Inclusion of Kalash practice in world heritage list celebrated

ISLAMABAD: A dinner was held at the residence of the Swiss ambassador to celebrate the inscription of Suri Jagek, a Kalash cultural practice, on Unesco’s intangible cultural heritage list.

The inscription of Suri Jagek is the first inscription exclusively from Pakistan. Suri Jagek is a spiritual tradition linked to the Winter Solstice; it is a meteorological and astronomical practice of the people of Kalash Valley to observe the sun, moon and stars in reference to the local topography for weather-related forecasts.

The dinner was hosted by Swiss Ambassador Thomas Kolly and Unesco representative Vibeke Jensen.

Ambassador Kolly welcomed guests to the event, saying, “Diversity is a very valued notion, especially when speaking of countries. And when speaking of Pakistan it is a perfect match — Pakistan is a very diverse country.

“I am a representative of a country that is much smaller than Pakistan but one that also has a high degree of diversity. This is a common point we have with Pakistan. There are different languages, traditions, and there is the Kalash community as an example of this high level of diversity. This is also the reason why we are gathering here.”

He added: “The Kalash community just obtained admission onto a Unesco list of intangible heritage sites. This is comparable with Switzerland where we have, together with Austria, an intangible listing which is the traditional knowledge of handling natural disasters that is avalanches.”

He praised the governments of Pakistan and Khyber Pakhtunkhwa for their role in the process, saying: “Unesco of course was critical but what the government is doing is highly positive in the sense of appreciating diversity and culture as a factor of development — in the larger sense but also in the sense of economic development.”

Ms Jensen said this particular cultural practice “was inscribed on the 2003 Unesco Convention on Intangible Cultural Heritage and in a specific soft chapter which is about cultural practices which are in need of urgent safeguarding in December 2018.”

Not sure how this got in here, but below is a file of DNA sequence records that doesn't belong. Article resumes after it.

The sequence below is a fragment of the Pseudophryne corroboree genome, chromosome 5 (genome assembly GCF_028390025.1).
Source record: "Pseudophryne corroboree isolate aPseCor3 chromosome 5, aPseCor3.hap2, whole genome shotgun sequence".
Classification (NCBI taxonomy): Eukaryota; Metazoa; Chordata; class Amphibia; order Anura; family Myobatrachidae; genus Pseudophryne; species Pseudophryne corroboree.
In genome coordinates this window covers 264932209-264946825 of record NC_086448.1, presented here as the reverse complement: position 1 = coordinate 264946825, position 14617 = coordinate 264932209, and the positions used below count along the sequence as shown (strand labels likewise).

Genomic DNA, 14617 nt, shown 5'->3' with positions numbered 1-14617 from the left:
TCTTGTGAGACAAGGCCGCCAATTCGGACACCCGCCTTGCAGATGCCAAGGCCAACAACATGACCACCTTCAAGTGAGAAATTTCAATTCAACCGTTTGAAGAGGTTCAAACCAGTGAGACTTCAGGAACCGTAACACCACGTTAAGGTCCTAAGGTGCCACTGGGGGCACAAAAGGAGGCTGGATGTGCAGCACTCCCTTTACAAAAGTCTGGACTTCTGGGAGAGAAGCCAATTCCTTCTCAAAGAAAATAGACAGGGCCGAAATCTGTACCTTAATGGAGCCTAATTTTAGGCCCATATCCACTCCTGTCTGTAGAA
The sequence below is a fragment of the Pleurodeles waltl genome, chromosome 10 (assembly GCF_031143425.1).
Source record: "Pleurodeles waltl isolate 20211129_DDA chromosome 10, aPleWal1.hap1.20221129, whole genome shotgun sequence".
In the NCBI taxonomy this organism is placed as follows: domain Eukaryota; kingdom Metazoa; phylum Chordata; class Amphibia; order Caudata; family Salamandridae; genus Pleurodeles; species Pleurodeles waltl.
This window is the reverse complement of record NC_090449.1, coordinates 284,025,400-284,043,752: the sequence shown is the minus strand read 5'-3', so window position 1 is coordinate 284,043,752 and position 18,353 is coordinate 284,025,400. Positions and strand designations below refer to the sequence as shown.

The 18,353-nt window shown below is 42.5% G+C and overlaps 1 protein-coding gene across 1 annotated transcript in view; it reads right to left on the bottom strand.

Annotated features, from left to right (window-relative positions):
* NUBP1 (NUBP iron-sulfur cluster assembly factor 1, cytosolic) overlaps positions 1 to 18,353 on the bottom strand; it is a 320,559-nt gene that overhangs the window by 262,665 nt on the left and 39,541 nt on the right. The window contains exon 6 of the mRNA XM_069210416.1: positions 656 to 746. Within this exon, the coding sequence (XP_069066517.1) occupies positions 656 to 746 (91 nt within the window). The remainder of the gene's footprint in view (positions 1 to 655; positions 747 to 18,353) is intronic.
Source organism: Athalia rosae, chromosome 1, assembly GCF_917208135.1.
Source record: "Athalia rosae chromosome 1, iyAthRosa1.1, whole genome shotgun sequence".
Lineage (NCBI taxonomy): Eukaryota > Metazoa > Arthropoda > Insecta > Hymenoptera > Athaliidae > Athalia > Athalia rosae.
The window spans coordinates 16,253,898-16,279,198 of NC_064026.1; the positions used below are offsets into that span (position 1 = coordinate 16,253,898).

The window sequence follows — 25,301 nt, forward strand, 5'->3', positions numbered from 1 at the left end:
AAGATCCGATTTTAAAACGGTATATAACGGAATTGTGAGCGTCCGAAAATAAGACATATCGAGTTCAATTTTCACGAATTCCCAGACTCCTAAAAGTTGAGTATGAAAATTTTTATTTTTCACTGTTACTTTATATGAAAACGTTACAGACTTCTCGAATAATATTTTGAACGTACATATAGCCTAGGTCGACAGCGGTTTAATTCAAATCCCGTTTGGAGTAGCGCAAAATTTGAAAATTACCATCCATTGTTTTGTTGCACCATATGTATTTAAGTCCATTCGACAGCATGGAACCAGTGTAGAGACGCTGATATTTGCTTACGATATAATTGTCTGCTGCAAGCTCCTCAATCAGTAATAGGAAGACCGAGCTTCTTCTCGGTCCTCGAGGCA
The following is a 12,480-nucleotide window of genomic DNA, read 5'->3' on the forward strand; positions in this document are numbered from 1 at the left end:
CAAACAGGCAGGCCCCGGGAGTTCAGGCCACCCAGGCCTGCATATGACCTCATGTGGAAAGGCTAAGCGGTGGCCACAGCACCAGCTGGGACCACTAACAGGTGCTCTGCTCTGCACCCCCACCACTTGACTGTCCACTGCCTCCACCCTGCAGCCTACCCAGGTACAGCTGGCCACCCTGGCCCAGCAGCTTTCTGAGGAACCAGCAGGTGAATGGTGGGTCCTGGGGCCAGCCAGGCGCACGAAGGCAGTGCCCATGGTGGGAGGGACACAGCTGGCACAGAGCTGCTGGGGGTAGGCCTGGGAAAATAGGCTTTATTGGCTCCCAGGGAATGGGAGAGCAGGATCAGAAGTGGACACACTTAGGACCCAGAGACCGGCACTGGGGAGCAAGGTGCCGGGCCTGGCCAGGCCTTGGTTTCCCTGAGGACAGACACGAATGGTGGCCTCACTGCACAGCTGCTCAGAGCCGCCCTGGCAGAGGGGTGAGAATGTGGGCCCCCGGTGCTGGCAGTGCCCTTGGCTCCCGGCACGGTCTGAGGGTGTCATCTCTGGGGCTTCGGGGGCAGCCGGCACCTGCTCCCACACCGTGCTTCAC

She added: “Being inscribed on a Unesco list for world heritage is not something that just happens in a few months, it takes several years.

“Professor Sajida Vandal along with her team worked very hard with the Kalasha community in preparing the file for submission to the committee. The work began right after the devastating floods of 2015 and some ambassadors and heads of agencies met here at the Swiss residence with some members of the Kalasha community to discuss how we could support the Kalasha.

“The Swiss, SDC, the Canadians and the Australians pooled together small amounts of money to do the immense research that is needed and to facilitate the community to see what they would like to see nominated and safeguarded.”

MPA Wazir Zada, the first Kalasha to become a KP MPA, was also present.

He said: “I remember just three years ago when we met at this embassy and discussed cultural preservation. It’s very important to preserve the intangible culture as the Kalasha rituals, festivals and the entire system is run by folk songs, folk tales and family history and with the passage of time and the passage of the elders, the oral knowledge is disappearing.

“All our festivals and spiritual practices are linked with the Suri Jagek.”

He added that in recent years the government has been supportive and interested in preserving the Kalasha culture and it is the responsibility of the government to make policies and laws to protect and preserve the culture, ecology and area of the Kalasha, which will be for the benefit of all.

Minister for Education, National History and Literary Heritage Shafqat Mahmood said: “We will do everything we can to protect the cultures of all peoples of Pakistan.

“The Kalash culture is part of the national heritage. Our ministry is trying to map out all our built heritage, but that is only one part of our heritage. This kind of recognition and protection means that that there will be no danger to this sort of intangible tradition.”

“This is a very good initiative. We need to protect these cultures and these practices. I didn’t know that something like this existed and I have invited Ms Jensen to the Senate committee for education and culture to come and explain this to us.

“The more the parliament knows, the more informed they are, the greater role they can play to preserve the cultural traditions of Pakistan,” Senator Saleem Mandviwala said.

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